White House To Business: Can't We Be Friends?
In March 2009, with the United States on the brink of recession and the stock market at 12-year lows, President Barack Obama met with the Business Roundtable, an association of chief executives from top U.S. firms. The two sides said they would work together to rescue the economy and signaled openness to tackling long-term problems like tax reform and deficit reduction.
Obama hailed the "entrepreneurial spirit" of the CEOs and said his goal was "not to disparage wealth but to expand its reach; not to stifle the market," but to help spur innovation.
Harold McGraw III, chief executive of the McGraw-Hill Companies and the Roundtable's chairman, was equally effusive. "There's a misperception, I think, in some people's minds that the relationship between business and the Obama administration is like, well, oil and vinegar," he said. "From our standpoint, that couldn't be farther from the truth."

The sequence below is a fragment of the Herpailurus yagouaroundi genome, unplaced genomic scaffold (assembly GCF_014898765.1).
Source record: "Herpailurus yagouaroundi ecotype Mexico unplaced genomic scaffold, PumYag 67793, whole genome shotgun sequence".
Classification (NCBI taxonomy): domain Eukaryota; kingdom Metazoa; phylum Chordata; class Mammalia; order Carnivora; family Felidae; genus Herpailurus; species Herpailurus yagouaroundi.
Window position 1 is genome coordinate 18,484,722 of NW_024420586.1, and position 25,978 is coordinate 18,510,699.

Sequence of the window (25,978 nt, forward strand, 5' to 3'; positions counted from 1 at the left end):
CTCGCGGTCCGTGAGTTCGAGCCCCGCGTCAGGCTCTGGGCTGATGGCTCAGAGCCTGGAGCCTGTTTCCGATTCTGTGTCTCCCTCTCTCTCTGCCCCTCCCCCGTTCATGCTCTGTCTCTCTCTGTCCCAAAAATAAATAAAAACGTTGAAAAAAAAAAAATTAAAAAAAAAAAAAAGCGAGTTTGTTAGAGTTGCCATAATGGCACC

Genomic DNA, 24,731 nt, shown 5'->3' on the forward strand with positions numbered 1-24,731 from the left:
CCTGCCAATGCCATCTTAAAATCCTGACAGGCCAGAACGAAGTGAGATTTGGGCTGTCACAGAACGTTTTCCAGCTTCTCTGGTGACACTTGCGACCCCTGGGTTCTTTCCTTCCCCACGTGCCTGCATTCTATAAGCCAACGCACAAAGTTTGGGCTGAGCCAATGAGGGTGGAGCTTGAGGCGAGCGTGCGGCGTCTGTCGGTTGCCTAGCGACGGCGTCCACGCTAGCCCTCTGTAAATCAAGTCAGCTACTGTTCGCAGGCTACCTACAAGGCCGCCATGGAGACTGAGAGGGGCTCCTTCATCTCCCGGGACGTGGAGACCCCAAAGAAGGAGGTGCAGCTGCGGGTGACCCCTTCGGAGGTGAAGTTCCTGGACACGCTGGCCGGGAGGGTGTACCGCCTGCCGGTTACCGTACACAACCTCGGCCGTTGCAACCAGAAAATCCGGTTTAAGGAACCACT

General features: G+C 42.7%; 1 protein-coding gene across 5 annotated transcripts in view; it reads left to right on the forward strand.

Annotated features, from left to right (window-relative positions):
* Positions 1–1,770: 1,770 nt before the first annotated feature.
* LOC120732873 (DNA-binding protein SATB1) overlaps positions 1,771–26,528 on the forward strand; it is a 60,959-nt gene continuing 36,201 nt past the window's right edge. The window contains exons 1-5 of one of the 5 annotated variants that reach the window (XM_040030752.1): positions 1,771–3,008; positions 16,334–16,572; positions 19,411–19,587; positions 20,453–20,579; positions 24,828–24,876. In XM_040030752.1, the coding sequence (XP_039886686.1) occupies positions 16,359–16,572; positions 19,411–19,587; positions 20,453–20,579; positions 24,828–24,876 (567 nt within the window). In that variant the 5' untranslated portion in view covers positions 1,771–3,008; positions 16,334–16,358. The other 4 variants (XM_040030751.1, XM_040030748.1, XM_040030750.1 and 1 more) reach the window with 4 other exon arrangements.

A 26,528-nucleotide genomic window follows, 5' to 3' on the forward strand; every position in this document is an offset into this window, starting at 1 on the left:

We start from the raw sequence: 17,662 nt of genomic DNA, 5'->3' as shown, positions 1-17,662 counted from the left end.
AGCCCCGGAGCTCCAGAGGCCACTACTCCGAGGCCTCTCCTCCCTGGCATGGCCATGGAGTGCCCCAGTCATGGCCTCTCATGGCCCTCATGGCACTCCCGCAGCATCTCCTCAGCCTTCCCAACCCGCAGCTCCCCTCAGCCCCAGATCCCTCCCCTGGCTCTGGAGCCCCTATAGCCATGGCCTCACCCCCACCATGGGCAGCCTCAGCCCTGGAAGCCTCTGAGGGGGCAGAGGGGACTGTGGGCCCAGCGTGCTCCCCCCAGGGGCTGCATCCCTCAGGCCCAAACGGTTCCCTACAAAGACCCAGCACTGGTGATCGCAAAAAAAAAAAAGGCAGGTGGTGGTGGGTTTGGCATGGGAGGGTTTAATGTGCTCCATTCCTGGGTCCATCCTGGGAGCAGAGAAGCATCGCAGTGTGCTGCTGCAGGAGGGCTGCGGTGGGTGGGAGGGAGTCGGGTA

Eighteen months later, oil and vinegar would be among the more polite ways to describe the state of the White House's relationship with the business community.
In a speech last summer, the Roundtable's chairman, Verizon chief executive Ivan Seidenberg, accused the administration and Democrats of creating a hostile environment for business. "By reaching into virtually every sector of economic life, government is injecting uncertainty into the marketplace and making it harder to raise capital and create new businesses," Seidenberg said.
Business groups contend this uncertainty has led firms to keep $1.8 trillion in cash on the sidelines -- money they might otherwise use to invest and hire.
After taking what he called a "shellacking" in midterm elections, Obama acknowledged missteps in his dealings with the business community, and said he was ready to listen hard and take action.
"There's no doubt that ... when you had the financial crisis on Wall Street, the bonus controversies, the battle around healthcare, battle around financial reform, and then you had BP, you just had a successive set of issues in which I think business took the message that, well, 'Gosh, it seems like we may be always painted as the bad guy,'" Obama told a news conference on Wednesday.